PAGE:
Death of Samantha

Underground-rock pioneers Death of Samantha will release their first new studio album in 24 years on February 11, 2014 via their revived St. Valentine Records label. If Memory Serves Us Well is a18-song double-album of repertoire spanning their career from their first 45RPM release onwards. The album was recorded live in the studio, the night before the reformed band played Beachland Ballroom in Cleveland, on December 23, 2011 with all the members of their original line-up on deck: Doug Gillard, guitar-vocals; David James, bass-vocals; John Petkovic, vocals-guitar-clarinet; Steve-o, drums.

These days the 1980s Indie/“College-rock” scene is often portrayed primarily as the crucible in which Nirvana was conceived, nurtured and finally outgrew as they heralded the much more commercially successful “Alternative Rock” era. But in truth, the 80’s underground boasted a wealth of innovative, diverse and dynamic bands. While Death of Samantha played with Nirvana — and other notable groups of that epoch — the Cleveland quartet charted its own, intensely unique course in the American indie movement.

“There were precious few combos birthed in the ’80s to whom THE SHOW was the thing. Paramount amongst this anti-hip elite was Cleveland’s own Death of Samantha,” wrote noted critic Byron Coley.

The band’s iconoclastic approach inspired, among others, Robert Pollard, of Guided by Voice, who contributes liner notes to If Memory Serves Us Well, along with Thurston Moore and Mark Lanegan.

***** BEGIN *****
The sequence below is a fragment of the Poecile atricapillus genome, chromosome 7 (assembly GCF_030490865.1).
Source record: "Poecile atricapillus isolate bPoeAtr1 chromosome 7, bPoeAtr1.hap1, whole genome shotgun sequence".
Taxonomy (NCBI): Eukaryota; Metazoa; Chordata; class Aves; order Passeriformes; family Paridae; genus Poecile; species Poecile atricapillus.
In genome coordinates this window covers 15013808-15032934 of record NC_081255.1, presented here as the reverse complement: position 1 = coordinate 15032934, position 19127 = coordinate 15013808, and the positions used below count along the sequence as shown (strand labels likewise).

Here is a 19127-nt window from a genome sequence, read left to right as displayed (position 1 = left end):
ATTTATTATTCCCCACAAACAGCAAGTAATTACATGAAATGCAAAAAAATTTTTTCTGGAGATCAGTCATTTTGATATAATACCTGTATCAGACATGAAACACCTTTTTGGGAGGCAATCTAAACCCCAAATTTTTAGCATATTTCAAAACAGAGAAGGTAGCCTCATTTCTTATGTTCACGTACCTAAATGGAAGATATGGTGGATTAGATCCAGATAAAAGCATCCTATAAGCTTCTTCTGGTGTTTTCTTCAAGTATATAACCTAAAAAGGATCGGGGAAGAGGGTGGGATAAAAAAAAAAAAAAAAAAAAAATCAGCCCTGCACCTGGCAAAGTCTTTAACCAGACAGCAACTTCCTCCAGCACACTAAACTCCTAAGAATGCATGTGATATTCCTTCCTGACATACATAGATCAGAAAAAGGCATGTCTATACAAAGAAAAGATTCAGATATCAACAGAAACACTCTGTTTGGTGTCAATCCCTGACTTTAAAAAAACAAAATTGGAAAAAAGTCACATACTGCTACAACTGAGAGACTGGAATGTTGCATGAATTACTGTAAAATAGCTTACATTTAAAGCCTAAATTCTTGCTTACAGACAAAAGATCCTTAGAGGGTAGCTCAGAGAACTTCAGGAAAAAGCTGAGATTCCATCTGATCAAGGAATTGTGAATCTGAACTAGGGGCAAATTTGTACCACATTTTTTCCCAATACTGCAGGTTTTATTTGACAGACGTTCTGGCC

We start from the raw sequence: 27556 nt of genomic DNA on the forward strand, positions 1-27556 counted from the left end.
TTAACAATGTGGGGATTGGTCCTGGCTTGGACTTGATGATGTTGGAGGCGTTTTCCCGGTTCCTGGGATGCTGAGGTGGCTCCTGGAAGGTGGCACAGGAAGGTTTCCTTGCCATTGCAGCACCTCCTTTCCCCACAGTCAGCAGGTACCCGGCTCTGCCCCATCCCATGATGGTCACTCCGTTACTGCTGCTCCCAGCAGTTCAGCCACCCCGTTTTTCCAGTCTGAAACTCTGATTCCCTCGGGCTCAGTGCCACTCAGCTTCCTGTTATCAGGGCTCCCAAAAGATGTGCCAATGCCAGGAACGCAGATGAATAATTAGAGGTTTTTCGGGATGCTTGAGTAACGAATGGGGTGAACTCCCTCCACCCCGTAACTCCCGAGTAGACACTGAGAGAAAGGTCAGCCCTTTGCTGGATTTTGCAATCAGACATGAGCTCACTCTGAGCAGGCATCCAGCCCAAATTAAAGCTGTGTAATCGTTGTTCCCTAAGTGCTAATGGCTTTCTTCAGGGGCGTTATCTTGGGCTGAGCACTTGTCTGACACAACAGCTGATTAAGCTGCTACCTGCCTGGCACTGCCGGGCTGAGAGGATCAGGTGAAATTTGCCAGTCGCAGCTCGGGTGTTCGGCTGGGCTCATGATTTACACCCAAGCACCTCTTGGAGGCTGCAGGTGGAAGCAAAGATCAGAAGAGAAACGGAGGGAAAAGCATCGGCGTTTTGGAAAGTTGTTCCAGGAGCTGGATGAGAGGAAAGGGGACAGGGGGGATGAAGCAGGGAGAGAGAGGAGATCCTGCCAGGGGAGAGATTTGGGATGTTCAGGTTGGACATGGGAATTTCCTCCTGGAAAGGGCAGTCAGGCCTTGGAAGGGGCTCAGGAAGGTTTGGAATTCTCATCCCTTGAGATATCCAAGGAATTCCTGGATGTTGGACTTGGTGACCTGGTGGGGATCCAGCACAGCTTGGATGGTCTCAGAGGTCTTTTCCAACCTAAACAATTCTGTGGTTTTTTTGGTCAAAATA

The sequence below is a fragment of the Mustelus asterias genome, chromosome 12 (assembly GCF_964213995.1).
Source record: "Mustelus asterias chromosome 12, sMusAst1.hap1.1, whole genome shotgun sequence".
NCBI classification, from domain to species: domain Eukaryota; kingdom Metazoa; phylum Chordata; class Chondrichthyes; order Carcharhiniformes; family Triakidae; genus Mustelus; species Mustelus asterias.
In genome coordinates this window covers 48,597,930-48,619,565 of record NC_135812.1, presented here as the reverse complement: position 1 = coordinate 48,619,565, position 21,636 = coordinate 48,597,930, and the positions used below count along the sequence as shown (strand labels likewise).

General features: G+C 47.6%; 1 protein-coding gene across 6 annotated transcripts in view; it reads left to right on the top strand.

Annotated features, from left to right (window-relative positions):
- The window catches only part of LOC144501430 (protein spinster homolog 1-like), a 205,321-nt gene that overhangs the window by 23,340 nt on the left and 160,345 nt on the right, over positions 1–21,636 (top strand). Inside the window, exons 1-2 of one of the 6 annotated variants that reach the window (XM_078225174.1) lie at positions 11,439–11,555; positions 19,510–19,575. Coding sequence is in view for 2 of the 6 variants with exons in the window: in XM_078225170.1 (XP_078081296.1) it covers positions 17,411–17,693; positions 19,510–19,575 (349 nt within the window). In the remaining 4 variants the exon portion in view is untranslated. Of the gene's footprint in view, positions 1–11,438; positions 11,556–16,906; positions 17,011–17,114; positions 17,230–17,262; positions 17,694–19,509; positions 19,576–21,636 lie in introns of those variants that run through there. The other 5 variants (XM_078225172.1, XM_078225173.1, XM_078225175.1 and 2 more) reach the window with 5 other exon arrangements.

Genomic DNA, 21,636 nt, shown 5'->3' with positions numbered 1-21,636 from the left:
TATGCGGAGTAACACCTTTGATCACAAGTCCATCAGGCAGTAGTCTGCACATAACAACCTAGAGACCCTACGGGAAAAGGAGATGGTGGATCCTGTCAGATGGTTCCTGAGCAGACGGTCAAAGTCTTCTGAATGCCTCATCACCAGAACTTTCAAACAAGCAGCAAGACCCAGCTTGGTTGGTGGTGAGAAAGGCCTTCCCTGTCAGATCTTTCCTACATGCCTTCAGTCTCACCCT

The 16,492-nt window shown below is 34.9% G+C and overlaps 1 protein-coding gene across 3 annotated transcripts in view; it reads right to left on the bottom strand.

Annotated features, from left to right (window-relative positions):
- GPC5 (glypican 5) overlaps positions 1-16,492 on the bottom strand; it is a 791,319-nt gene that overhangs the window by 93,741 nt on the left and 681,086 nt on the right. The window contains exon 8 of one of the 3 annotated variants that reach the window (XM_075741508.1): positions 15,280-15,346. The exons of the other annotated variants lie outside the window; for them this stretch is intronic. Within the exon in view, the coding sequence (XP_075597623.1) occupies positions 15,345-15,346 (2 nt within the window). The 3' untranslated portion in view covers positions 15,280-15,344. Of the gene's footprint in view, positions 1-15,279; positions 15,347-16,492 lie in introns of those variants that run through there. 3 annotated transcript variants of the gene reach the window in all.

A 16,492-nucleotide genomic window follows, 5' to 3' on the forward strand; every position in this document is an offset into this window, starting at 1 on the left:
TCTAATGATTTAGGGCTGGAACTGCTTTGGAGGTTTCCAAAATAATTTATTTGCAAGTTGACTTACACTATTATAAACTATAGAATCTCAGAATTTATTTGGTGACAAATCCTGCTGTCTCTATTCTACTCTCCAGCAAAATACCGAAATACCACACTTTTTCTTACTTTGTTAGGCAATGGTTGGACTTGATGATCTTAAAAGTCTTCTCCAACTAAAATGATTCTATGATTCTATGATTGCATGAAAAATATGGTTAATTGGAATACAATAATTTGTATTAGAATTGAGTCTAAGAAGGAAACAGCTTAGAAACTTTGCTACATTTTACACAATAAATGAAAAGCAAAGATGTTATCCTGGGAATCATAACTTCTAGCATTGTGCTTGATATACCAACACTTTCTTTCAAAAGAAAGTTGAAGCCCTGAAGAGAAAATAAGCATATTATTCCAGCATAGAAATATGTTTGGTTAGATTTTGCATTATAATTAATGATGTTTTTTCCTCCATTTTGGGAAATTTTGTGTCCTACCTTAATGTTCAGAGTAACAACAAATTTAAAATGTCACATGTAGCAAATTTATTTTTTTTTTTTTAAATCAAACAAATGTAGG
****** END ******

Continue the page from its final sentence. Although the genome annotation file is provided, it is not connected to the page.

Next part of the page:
Pollard writes: “I got into their sense of humor, the snippets, samples, titles and album covers. The fact that they had put out all their albums on Homestead. The way they dressed. Their employment of television and movie culture. The whole package. Plus, they flat out could write songs and play.”

From 1983 to 1990, Death of Samantha — Doug Gillard, guitar-vocals; David James, bass-vocals; John Petkovic, vocals-guitar-clarinet; Steve-o, drums — released three acclaimed albums and an EP on Homestead Records, a NY-based imprint that pioneered the indie-rock sound. Death of Samantha formed as a high school band, with its members ranging from 15 to 19 years old.

DOS enjoyed one of rock’s most bizarre debuts ever — playing on chicken-wing night at a family restaurant called the Ground Round. The show led to a mini riot and the firing of Petkovic, who was working as a janitor there at the time. DOS was renowned for a wild stage show — which featured weird props and Steve-o popping out of coffins.

DOS toured and performed with bands such as the Replacements, Sonic Youth, Gun Club and Iggy Pop. The Smashing Pumpkins opened for them. The band broke up in 1990, with members going on to play in a number of bands: Cobra Verde, Gem, Guided by Voices, Sweet Apple and Nada Surf.

In 2014, the band plans to re-issue its back catalog and re-enter the studio to record an album of new material.